Bonds that pay interest prior to maturity are known as coupon bonds. When you purchase a bond, you should know how long you’ll have to wait to receive your first interest payment. Calculating the number of days between a coupon period’s beginning and the settlement date gives you valuable information on how soon you’ll start seeing a return on your investment.
- [Instructor] Bonds that pay interest prior to maturity…are known as coupon bonds.…When you purchase a bond,…you should know how far into…a coupon period you're buying the bond,…so you can tell how long you'll have to wait…to receive your first interest payment.…In this movie I will show you how to calculate…the number of days til the next coupon payment.…My sample file is CouponDays_04_01…and you can find it in the chapter four folder…of your exercise files collection.…I need to know four different bits of information…to calculate the amount of time between two coupon days.…
The first is the settlement date…and that is the date that…you take possession of the security.…Next is the maturity date,…that is the date that the bond ends its run…and returns the principal and accumulated interest to you.…Next is the coupon frequency,…that is the number of coupons per year…and that number can either be…zero, one, two, or four.…And that is zero coupon or no coupons,…annual, semi-annual, or quarterly.…There is no setting for three.…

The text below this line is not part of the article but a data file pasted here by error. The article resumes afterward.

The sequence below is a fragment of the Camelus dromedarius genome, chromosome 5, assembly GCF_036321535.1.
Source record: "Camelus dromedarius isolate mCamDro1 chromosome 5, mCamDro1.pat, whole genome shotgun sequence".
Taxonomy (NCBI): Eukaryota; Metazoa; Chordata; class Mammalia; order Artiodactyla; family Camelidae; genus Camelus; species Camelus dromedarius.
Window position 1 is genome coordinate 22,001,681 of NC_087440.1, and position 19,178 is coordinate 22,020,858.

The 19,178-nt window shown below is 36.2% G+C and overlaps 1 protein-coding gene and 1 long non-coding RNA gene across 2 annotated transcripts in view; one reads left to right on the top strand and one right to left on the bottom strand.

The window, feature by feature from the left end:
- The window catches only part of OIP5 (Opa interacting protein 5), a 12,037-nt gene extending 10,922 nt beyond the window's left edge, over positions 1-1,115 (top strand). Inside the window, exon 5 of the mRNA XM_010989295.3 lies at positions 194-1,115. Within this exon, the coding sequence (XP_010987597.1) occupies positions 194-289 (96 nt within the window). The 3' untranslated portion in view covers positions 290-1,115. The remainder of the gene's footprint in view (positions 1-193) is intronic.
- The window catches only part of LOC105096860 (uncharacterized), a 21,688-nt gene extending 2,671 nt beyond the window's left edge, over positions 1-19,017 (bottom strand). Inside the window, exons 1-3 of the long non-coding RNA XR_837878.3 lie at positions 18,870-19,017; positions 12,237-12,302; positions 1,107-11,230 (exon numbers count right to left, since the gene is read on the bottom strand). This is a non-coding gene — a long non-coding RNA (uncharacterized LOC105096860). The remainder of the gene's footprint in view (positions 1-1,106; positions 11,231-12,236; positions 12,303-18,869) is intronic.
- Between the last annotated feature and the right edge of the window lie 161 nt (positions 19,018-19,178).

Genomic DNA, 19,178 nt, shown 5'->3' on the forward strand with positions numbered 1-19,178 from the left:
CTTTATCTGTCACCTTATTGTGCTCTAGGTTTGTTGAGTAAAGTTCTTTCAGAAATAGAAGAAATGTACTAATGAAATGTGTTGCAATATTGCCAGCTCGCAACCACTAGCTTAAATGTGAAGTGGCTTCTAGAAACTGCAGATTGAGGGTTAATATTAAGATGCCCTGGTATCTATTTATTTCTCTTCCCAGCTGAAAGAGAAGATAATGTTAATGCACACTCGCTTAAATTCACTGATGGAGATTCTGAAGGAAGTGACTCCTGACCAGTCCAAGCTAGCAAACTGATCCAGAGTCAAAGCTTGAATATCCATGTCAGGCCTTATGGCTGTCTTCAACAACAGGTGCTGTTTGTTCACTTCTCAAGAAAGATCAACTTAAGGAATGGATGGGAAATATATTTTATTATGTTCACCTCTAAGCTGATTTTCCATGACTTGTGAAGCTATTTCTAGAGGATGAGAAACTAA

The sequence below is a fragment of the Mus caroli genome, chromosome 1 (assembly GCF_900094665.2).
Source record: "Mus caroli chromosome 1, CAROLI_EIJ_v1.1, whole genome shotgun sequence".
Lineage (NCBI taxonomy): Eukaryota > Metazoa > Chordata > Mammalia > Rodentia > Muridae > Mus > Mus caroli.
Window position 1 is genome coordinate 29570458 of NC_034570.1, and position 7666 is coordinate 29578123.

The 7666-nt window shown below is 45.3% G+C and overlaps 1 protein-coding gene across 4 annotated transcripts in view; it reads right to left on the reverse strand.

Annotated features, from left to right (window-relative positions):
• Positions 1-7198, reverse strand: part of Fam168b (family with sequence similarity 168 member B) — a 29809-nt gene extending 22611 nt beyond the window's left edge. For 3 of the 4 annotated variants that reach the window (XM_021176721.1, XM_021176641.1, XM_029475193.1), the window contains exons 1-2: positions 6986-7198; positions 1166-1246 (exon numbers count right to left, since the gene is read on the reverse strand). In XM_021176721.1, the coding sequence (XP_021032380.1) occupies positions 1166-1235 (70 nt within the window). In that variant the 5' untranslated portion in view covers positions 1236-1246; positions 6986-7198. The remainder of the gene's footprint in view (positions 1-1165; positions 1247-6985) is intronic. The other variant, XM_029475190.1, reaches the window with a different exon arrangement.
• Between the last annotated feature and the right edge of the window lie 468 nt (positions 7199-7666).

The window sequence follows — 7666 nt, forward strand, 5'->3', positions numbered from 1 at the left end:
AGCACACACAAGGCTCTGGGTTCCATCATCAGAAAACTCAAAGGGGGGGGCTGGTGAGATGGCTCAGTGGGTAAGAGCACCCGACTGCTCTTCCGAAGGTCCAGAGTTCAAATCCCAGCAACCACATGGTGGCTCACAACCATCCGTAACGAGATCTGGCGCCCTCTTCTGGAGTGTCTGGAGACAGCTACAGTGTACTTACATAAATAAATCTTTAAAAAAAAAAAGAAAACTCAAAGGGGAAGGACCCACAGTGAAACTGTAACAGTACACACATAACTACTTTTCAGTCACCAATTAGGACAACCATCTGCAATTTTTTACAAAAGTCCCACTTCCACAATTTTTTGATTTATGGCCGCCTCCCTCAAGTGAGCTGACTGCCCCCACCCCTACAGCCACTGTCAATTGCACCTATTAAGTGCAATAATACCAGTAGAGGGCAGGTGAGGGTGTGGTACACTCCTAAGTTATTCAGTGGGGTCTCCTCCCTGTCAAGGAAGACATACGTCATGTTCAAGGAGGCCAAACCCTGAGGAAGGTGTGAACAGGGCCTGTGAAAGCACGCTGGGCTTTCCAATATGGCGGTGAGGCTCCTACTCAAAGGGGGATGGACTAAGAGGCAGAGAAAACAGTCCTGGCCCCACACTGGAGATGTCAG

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- Analyzing loans, payments, and interest
- Calculating depreciation
- Determining values and rates of return
- Calculating bond coupon dates and security durations
- Calculating security prices and yields
- Calculating prices and yields of securities with odd periods
- Analyzing simulation results
Skill Level Intermediate
1. Analyzing Loans, Payments, and Interest
2. Calculating Depreciation
3. Determining Values and Rates of Return
4. Calculating Bond Coupon Dates and Security Durations
5. Calculating Security Prices and Yields
6. Analyzing Simulation Results
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